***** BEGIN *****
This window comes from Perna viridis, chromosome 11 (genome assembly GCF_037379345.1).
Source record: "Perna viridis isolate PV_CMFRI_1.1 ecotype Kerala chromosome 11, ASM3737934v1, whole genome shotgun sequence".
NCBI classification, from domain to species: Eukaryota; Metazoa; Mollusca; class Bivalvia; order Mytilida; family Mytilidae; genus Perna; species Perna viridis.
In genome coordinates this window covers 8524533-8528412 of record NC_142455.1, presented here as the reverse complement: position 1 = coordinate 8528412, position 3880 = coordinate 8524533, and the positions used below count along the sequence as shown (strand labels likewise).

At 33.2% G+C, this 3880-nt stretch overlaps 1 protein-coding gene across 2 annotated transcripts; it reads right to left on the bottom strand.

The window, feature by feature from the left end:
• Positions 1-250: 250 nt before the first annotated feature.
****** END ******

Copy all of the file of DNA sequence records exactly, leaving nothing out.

This window comes from Perna viridis, chromosome 11 (genome assembly GCF_037379345.1).
Source record: "Perna viridis isolate PV_CMFRI_1.1 ecotype Kerala chromosome 11, ASM3737934v1, whole genome shotgun sequence".
NCBI classification, from domain to species: Eukaryota; Metazoa; Mollusca; class Bivalvia; order Mytilida; family Mytilidae; genus Perna; species Perna viridis.
In genome coordinates this window covers 8524533-8528412 of record NC_142455.1, presented here as the reverse complement: position 1 = coordinate 8528412, position 3880 = coordinate 8524533, and the positions used below count along the sequence as shown (strand labels likewise).

At 33.2% G+C, this 3880-nt stretch overlaps 1 protein-coding gene across 2 annotated transcripts; it reads right to left on the bottom strand.

The window, feature by feature from the left end:
• Positions 1-250: 250 nt before the first annotated feature.